With several countries in Southeast Asia verging on becoming aged societies, catering to the requirements of mature investors will be a key challenge for developers
With the death of Queen Elizabeth II, King Charles III, one of the world’s most visible baby boomers, inherited a USD25-billion real estate portfolio. Down another generation is Elon Musk, one of the world’s richest men, who had owned a chunk of California housing stock with an estimated worth of nearly USD130 million.
But the Tesla CEO and Britain’s new monarch are unrepresentative of their demographic cohorts’ property journeys, not least in Southeast Asia. While boomers and Generation X fared better in wealth accumulation than millennials and Generation Z, these elder generations lived through unique challenges spanning everything from the Vietnam War to the AIDS pandemic. Now retired or in the later stages of their careers, boomers and Gen X’ers live out family dynamics and medical experiences specific to their timelines.
Developers and governments are primed for a sense of urgency around these generations as several countries in Southeast Asia verge on becoming aged societies. Thirty-three percent of the Thailand population would be aged 60 and over by 2040; in Malaysia, that proportion would be 15 percent by 2030. Citizens aged 65 and above now make up 18.4 percent of Singapore’s population.
Born from 1946 to 1964, boomers benefited from the prosperous economic growth cycle after World War II. Generation X, born in the succeeding years until 1980, actually saw the highest wealth increase among all cohorts during the pandemic. Its oldest members will turn 60 by 2025.
“If there’s one commonality among baby boomers and Generation X, I would say that the health costs are going to be higher for them,” says Dr. Nai Jia Lee, head of real estate intelligence at the leading proptech company PropertyGuru. “If the state has to provide a certain level of healthcare, it would be a drain on their resources.”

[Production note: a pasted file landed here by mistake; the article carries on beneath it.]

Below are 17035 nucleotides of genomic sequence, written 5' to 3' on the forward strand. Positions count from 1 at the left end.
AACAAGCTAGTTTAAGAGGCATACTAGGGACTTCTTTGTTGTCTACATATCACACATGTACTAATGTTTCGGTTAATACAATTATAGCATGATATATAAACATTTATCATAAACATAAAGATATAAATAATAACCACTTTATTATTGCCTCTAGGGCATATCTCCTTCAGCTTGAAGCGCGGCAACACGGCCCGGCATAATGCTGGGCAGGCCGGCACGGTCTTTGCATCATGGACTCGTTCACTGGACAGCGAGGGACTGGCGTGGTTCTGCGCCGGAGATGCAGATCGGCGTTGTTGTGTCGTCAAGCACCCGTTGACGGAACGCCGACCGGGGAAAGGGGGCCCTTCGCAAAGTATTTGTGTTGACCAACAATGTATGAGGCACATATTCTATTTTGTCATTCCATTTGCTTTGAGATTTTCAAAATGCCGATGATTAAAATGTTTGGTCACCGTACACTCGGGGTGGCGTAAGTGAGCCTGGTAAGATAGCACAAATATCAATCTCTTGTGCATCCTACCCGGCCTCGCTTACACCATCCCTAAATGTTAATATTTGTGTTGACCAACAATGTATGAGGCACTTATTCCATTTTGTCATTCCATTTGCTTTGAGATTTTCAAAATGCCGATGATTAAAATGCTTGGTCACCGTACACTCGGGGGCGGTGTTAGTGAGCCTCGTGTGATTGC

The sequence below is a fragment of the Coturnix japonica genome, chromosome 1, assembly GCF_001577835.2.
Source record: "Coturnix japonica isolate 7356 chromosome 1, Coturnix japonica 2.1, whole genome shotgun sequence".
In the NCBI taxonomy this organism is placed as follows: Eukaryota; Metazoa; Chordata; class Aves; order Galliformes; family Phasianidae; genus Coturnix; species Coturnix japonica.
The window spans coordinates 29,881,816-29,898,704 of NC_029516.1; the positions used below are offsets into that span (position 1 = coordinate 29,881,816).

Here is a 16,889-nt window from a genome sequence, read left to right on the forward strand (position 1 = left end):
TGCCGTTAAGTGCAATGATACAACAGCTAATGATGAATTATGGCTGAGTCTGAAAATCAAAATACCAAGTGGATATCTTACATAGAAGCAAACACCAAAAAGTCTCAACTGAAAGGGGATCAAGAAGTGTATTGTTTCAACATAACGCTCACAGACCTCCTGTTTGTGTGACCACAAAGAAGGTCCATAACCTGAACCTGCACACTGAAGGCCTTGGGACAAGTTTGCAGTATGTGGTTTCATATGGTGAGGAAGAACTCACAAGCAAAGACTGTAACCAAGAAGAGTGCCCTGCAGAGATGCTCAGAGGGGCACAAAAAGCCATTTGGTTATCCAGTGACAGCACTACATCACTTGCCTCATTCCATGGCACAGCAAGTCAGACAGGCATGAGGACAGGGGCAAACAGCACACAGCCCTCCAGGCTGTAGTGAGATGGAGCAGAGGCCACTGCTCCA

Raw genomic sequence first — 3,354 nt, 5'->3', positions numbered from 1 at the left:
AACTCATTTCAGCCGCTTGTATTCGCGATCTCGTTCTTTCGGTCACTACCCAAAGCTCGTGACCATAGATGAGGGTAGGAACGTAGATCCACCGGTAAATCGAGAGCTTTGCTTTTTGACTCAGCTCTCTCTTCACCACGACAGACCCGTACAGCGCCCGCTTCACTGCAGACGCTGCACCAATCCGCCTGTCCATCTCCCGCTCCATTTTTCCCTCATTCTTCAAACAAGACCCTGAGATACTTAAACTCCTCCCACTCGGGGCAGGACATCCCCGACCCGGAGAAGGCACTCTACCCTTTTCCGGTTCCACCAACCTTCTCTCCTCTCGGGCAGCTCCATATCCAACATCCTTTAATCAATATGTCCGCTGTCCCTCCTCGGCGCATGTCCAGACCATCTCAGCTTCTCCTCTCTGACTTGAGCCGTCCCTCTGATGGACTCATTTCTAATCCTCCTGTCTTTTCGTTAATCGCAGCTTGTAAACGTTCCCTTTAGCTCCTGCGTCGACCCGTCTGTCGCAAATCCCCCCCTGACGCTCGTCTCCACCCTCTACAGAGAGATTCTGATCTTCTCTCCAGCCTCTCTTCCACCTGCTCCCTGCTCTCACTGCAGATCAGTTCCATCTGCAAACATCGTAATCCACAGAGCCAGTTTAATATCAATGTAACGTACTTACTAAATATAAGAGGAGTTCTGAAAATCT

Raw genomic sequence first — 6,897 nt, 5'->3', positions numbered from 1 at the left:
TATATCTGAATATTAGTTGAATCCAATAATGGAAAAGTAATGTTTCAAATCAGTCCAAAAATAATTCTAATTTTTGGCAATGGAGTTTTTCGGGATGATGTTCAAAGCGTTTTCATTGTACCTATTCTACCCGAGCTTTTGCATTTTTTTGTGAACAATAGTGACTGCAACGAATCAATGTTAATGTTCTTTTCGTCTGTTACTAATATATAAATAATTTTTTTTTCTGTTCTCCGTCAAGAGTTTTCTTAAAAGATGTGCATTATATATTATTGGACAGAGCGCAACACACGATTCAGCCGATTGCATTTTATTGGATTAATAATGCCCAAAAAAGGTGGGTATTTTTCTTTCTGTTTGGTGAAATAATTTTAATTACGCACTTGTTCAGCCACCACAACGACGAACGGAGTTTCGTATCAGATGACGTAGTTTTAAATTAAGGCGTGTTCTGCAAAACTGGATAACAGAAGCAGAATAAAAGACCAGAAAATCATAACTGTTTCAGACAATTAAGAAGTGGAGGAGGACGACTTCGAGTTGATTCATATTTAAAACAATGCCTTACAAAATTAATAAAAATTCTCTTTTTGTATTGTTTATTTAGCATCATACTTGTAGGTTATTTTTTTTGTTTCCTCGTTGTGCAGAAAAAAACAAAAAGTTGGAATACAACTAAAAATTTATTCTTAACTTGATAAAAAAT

From Apple’s Steve Jobs to Tencent Holdings’ Ma Huateng, boomers and Gen X’ers came of age during—and even helped bring about—the advent of personal computers and other disruptive technologies, creating enormous wealth for entire generations.
The current landscape reflects how the economies of Southeast Asia have been good for wealth accumulation. Southeast Asia’s high-net-worth individuals (HNWI), defined as those with a net worth of over USD1 million, are expected to almost triple by the middle of the decade from 2016, according to the Wealth Report by the consultancy Knight Frank. The number of ultra-high-net-worth individuals (UHNWI), those worth USD30 million or more, hit 4,206 in 2021, up from 3,874 the year before, in Singapore alone.
“Wealth preservation will continue to factor highly for buyers in each generation,” says Christine Li, head of research at Knight Frank Asia-Pacific. “And often, properties with strong wealth preservation qualities are well located in areas that cater to what buyers from each demographic cohort are looking for in a home.”
The retirement community model that has worked well for boomers in western nations still has not gone mainstream in Southeast Asia, despite the best efforts of developers.
“Culturally, strong familial ties and expectations of filial piety mean the concept of retirement communities remains a niche sector in the region currently, although with scope to develop,” adds Li.
The idea of retirement communities could still gain traction with declining marriages and births in the region. Retirement homes are likely to appeal to Generation X, a cohort nicknamed “baby busters” because of the decline in birth rates following the baby boom. Such homes may not be a hard sell to the cohort sometimes dubbed the “Latchkey Generation” for their precocious levels of independence as children.
Ageing in place is a healthy concept, but that means having the necessary services and medical facilities to support this goal
As adults, Gen X’ers tend to delay or completely swear off marriages: a pattern being picked up by millennials.
“But the problem is many property seekers do not want to go into something that has a stigma,” says Lee. “Developers realise that when they incorporate some of the elder-friendly types of elements into housing, people may feel that this is going to be just a development for old people. So, they will shun that development.”
To many Southeast Asian seniors and retirees, the concept of ageing in place presents a better alternative to retirement resorts built far from their support systems. In-place ageing simply means growing old in a location of one’s preference and remaining part of that community for as long as possible, skirting expensive institutional care in the process.